The two strips of mesh are fixed to the vaginal vault and then to the sacrum at level S1-2. Moderate tension should be applied. Thereafter the rectum is pulled upwards and along its medial side fixed to the mesh. Finally, the peritoneum is pulled over the mesh (it is often trimmed) and sutured to the rectum. A markedly elevated pouch of Douglas is characteristic of this operation.

    A suprapubic catheter is usually inserted for determining the residual volume on day 3-4 postoperatively. It should be less than 70ml. A vaginal plug is inserted after the operation and removed 36-48 hours postoperatively. The skin stitches are kept in for 2 weeks. Anticoagulant therapy is applied from the first day after the operation.

    Bowel action is important postoperatively and when she is discharged. Initially, laxatives should be given. Antibiotics are also given for the first few days.

    Results:

    The main results of SCP as described above are the following: Recurrent prolapse about 10% (depending on the surgeons’ experience and the type of prolapse).

    Mesh erosion about 10-15% of which 95 – 98% can be treated in the consulting room by excision of the exposed mesh followed by vaginal estrogen cream 1 – 2x/ week.

    Overactive detrusor 40-60%, but the incidence decreases over time. Stress urinary incontinence in about 10% of cases. Physiotherapy or a mid-urethral tape should be considered.

    Abdominal pains during the first 6 months.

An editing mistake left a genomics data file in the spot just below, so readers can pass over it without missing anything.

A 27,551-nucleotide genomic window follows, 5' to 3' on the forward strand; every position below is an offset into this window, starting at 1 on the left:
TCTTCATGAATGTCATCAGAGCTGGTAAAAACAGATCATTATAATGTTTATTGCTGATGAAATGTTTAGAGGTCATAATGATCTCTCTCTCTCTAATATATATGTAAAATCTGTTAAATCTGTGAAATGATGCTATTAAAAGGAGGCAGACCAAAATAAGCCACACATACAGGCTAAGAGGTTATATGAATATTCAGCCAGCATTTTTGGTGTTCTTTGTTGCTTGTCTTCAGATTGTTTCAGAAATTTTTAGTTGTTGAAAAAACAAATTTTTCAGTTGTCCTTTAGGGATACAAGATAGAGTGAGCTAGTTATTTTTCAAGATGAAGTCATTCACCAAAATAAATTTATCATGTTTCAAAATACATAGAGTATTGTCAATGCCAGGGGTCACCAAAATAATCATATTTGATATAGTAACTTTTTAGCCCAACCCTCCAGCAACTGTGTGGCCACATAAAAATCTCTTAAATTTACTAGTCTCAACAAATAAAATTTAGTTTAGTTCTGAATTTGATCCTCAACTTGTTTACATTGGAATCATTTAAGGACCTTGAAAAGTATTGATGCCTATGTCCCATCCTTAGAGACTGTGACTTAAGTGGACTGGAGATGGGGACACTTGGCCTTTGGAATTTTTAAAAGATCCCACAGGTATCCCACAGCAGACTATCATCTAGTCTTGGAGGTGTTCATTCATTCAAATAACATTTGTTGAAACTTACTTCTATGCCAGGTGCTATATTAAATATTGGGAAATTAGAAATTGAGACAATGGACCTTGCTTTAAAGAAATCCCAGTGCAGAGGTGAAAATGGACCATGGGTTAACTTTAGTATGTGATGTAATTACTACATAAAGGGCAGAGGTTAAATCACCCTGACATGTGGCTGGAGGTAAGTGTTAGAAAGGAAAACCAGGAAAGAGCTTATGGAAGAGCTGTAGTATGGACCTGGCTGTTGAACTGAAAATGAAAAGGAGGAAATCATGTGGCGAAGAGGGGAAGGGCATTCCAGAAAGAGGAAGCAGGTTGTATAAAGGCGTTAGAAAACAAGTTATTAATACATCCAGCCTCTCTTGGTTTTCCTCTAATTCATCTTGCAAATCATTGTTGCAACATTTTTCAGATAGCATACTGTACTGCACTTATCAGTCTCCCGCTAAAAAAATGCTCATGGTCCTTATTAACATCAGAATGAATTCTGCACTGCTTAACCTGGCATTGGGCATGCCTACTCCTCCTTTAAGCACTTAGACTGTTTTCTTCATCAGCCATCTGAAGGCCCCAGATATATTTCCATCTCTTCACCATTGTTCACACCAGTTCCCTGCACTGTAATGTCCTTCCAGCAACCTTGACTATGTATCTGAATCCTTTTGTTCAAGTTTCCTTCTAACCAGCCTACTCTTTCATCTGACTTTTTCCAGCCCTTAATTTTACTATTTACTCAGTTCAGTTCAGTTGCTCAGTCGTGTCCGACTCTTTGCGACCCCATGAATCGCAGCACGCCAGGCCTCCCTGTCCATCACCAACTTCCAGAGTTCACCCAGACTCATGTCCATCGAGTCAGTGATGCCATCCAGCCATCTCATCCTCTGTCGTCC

Vaginal bleeding during the first month.

    Dyspareunia 5 – 6% (the same figure as preoperatively). Although the bowel action improves markedly in most patients, a minority of women have persistent constipation. If obstructive defaecation persists after the operation, a defaecogram should be done (very similar to a barium enema). If a rectocoele (particularly with rectal intussusception) is demonstrated, a STARR procedure could be considered (consult a colorectal surgeon).

    Outcomes

    1. Cronjé HS. Colposacrosuspension for severe genital prolapse. Int J Gynecol Obstet 2004; 85: 30-35.
    • Recurrent prolapse: 8%
    • Repeat surgery: 4%
    • TVT /Ob-tape postoperatively: 12%
    2. Cronjé HS, De Beer JAA. Abdominal hysterectomy and Burch colposuspension for uterovaginal prolapse. Int Urogynecol J 2004; 24: 408-413.
    • Recurrent prolapse: 10%
    • Repeat surgery: 9%
    • TVT/Ob-tape: 3%

    3. Cronjé HS, De Beer JAA. Vault prolapse treated by sacrocolpopexy. S Afr J Obstet Gynaecol 2007; 13: 80-83.

    • Recurrent prolapse: 14%
    • Repeat surgery: 8% TVT/Ob-tape: 8%

    4. Cronjé HS, De Beer JAA. Combined abdominal sacrocolpopexy and Burch colposuspension for the treatment of stage 3 and 4 anterior compartment prolapse. S Afr J Obstet Gynaecol 2007; 13: 84-90.

    • Recurrent prolapse: 16%
    • Repeat surgery: 6%
    • TVT/Ob-tape: 8%

    5. Cronjé HS, De Beer JAA. Culdocele repair in female pelvic organ prolapse. Int J Gynecol Obstet 2008; 100: 262-266.

    • Recurrent prolapse: 10%
    • Repeat surgery: 5%
    • TVT/Ob-tape: 13%